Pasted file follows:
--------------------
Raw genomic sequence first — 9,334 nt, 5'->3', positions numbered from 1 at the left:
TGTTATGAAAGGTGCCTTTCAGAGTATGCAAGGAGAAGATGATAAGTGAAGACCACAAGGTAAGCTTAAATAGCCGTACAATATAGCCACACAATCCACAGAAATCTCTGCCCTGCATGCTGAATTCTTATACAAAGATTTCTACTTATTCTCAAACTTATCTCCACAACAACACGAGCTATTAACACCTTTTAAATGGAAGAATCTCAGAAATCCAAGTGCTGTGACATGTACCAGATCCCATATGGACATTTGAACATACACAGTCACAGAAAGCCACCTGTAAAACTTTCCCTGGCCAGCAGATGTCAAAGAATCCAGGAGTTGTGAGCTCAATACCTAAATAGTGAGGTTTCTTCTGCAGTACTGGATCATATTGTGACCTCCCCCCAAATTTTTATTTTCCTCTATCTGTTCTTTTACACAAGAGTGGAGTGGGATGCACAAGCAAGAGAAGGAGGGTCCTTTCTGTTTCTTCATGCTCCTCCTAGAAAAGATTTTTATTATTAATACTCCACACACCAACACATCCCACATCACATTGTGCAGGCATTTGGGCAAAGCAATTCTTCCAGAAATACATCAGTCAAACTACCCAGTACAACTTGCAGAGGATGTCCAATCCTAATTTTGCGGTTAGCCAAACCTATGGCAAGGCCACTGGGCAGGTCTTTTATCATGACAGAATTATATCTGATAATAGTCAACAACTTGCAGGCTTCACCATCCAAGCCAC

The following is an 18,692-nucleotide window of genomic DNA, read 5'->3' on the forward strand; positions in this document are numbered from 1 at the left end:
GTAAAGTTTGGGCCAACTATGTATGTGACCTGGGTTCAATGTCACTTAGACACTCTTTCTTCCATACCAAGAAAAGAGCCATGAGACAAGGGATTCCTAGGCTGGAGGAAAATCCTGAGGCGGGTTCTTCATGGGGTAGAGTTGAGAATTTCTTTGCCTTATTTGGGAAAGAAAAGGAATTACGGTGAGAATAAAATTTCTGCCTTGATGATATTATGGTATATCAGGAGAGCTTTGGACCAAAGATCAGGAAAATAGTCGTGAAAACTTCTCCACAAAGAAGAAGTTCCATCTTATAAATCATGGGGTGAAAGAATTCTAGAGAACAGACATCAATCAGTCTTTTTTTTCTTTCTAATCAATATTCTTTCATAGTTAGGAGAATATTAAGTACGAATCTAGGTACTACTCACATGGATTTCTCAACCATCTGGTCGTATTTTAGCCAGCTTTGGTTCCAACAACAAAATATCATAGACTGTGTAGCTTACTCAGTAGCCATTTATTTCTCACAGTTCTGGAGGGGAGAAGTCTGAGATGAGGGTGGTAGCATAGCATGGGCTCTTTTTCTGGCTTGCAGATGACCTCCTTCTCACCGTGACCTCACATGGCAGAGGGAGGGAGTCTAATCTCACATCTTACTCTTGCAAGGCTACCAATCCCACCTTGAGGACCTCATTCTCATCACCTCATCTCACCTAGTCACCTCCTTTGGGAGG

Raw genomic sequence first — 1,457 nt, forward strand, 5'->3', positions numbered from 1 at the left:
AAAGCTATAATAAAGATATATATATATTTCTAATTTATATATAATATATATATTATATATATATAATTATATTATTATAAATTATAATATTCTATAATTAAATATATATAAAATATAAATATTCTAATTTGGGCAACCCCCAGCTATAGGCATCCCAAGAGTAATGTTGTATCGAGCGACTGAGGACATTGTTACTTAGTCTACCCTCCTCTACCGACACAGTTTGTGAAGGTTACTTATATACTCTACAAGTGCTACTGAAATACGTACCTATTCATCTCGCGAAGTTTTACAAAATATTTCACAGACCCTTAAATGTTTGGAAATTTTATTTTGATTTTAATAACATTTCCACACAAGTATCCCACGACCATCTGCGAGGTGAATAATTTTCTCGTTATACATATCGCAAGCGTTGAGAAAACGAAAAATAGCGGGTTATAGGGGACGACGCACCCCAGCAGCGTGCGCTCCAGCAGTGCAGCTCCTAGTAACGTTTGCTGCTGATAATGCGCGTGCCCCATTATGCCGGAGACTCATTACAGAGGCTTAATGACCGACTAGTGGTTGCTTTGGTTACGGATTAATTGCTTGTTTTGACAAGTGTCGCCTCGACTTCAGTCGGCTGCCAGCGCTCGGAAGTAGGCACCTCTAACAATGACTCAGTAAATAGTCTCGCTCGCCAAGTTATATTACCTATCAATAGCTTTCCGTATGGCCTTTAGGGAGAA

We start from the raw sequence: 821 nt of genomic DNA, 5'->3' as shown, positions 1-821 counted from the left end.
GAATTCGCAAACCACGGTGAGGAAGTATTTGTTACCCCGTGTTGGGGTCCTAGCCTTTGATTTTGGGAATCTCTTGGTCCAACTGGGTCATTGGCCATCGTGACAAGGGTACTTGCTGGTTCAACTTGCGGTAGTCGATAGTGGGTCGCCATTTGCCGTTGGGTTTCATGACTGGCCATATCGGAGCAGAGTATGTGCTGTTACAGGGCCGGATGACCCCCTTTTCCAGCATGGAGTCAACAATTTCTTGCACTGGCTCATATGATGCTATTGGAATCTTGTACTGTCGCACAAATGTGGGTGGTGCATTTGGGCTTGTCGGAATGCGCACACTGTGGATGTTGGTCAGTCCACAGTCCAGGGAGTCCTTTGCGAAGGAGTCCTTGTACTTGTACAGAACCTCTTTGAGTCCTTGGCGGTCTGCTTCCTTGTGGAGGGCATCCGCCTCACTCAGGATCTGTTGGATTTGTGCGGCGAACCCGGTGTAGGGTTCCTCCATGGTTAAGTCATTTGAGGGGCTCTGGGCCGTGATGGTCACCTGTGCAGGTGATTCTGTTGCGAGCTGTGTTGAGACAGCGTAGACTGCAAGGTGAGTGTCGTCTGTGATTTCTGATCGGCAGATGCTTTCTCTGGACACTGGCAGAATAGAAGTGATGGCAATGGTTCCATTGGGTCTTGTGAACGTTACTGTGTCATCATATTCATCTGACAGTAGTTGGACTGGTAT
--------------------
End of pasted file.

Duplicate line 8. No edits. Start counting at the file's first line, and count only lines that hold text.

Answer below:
GAATTCGCAAACCACGGTGAGGAAGTATTTGTTACCCCGTGTTGGGGTCCTAGCCTTTGATTTTGGGAATCTCTTGGTCCAACTGGGTCATTGGCCATCGTGACAAGGGTACTTGCTGGTTCAACTTGCGGTAGTCGATAGTGGGTCGCCATTTGCCGTTGGGTTTCATGACTGGCCATATCGGAGCAGAGTATGTGCTGTTACAGGGCCGGATGACCCCCTTTTCCAGCATGGAGTCAACAATTTCTTGCACTGGCTCATATGATGCTATTGGAATCTTGTACTGTCGCACAAATGTGGGTGGTGCATTTGGGCTTGTCGGAATGCGCACACTGTGGATGTTGGTCAGTCCACAGTCCAGGGAGTCCTTTGCGAAGGAGTCCTTGTACTTGTACAGAACCTCTTTGAGTCCTTGGCGGTCTGCTTCCTTGTGGAGGGCATCCGCCTCACTCAGGATCTGTTGGATTTGTGCGGCGAACCCGGTGTAGGGTTCCTCCATGGTTAAGTCATTTGAGGGGCTCTGGGCCGTGATGGTCACCTGTGCAGGTGATTCTGTTGCGAGCTGTGTTGAGACAGCGTAGACTGCAAGGTGAGTGTCGTCTGTGATTTCTGATCGGCAGATGCTTTCTCTGGACACTGGCAGAATAGAAGTGATGGCAATGGTTCCATTGGGTCTTGTGAACGTTACTGTGTCATCATATTCATCTGACAGTAGTTGGACTGGTAT